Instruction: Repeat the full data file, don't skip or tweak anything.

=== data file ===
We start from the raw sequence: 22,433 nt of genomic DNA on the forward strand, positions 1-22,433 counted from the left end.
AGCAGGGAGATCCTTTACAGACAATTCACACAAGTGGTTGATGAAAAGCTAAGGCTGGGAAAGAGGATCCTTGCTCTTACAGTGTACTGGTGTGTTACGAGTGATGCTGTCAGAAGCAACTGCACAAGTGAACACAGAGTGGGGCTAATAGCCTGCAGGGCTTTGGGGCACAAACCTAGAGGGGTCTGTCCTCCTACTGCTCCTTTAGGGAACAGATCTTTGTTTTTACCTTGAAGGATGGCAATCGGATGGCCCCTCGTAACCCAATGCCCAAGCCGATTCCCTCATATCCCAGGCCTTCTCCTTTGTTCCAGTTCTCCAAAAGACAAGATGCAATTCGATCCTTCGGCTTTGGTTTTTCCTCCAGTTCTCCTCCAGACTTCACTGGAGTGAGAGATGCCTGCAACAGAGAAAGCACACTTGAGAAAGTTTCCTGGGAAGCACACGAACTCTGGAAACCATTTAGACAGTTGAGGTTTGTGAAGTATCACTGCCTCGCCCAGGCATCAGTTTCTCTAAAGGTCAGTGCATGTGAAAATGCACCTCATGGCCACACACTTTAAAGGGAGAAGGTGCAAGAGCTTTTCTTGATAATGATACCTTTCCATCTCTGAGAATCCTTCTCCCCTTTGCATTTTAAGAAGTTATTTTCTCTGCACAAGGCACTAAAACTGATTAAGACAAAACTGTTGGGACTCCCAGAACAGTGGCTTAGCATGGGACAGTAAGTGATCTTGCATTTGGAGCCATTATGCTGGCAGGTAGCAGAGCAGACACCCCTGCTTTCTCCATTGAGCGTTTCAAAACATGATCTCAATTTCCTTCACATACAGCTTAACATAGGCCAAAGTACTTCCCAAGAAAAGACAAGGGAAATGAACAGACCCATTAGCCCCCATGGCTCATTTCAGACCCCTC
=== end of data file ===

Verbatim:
We start from the raw sequence: 22,433 nt of genomic DNA on the forward strand, positions 1-22,433 counted from the left end.
AGCAGGGAGATCCTTTACAGACAATTCACACAAGTGGTTGATGAAAAGCTAAGGCTGGGAAAGAGGATCCTTGCTCTTACAGTGTACTGGTGTGTTACGAGTGATGCTGTCAGAAGCAACTGCACAAGTGAACACAGAGTGGGGCTAATAGCCTGCAGGGCTTTGGGGCACAAACCTAGAGGGGTCTGTCCTCCTACTGCTCCTTTAGGGAACAGATCTTTGTTTTTACCTTGAAGGATGGCAATCGGATGGCCCCTCGTAACCCAATGCCCAAGCCGATTCCCTCATATCCCAGGCCTTCTCCTTTGTTCCAGTTCTCCAAAAGACAAGATGCAATTCGATCCTTCGGCTTTGGTTTTTCCTCCAGTTCTCCTCCAGACTTCACTGGAGTGAGAGATGCCTGCAACAGAGAAAGCACACTTGAGAAAGTTTCCTGGGAAGCACACGAACTCTGGAAACCATTTAGACAGTTGAGGTTTGTGAAGTATCACTGCCTCGCCCAGGCATCAGTTTCTCTAAAGGTCAGTGCATGTGAAAATGCACCTCATGGCCACACACTTTAAAGGGAGAAGGTGCAAGAGCTTTTCTTGATAATGATACCTTTCCATCTCTGAGAATCCTTCTCCCCTTTGCATTTTAAGAAGTTATTTTCTCTGCACAAGGCACTAAAACTGATTAAGACAAAACTGTTGGGACTCCCAGAACAGTGGCTTAGCATGGGACAGTAAGTGATCTTGCATTTGGAGCCATTATGCTGGCAGGTAGCAGAGCAGACACCCCTGCTTTCTCCATTGAGCGTTTCAAAACATGATCTCAATTTCCTTCACATACAGCTTAACATAGGCCAAAGTACTTCCCAAGAAAAGACAAGGGAAATGAACAGACCCATTAGCCCCCATGGCTCATTTCAGACCCCTC